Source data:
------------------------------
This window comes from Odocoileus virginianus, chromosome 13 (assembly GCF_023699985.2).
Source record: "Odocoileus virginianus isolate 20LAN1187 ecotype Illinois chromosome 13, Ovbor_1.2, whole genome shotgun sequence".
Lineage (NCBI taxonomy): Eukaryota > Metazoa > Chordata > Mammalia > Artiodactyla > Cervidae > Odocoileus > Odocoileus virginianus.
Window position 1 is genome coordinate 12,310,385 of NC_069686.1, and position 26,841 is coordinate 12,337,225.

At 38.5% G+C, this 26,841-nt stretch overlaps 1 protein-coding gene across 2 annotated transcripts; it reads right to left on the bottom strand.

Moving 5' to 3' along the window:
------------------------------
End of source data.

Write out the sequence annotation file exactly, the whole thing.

This window comes from Odocoileus virginianus, chromosome 13 (assembly GCF_023699985.2).
Source record: "Odocoileus virginianus isolate 20LAN1187 ecotype Illinois chromosome 13, Ovbor_1.2, whole genome shotgun sequence".
Lineage (NCBI taxonomy): Eukaryota > Metazoa > Chordata > Mammalia > Artiodactyla > Cervidae > Odocoileus > Odocoileus virginianus.
Window position 1 is genome coordinate 12,310,385 of NC_069686.1, and position 26,841 is coordinate 12,337,225.

At 38.5% G+C, this 26,841-nt stretch overlaps 1 protein-coding gene across 2 annotated transcripts; it reads right to left on the bottom strand.

Moving 5' to 3' along the window: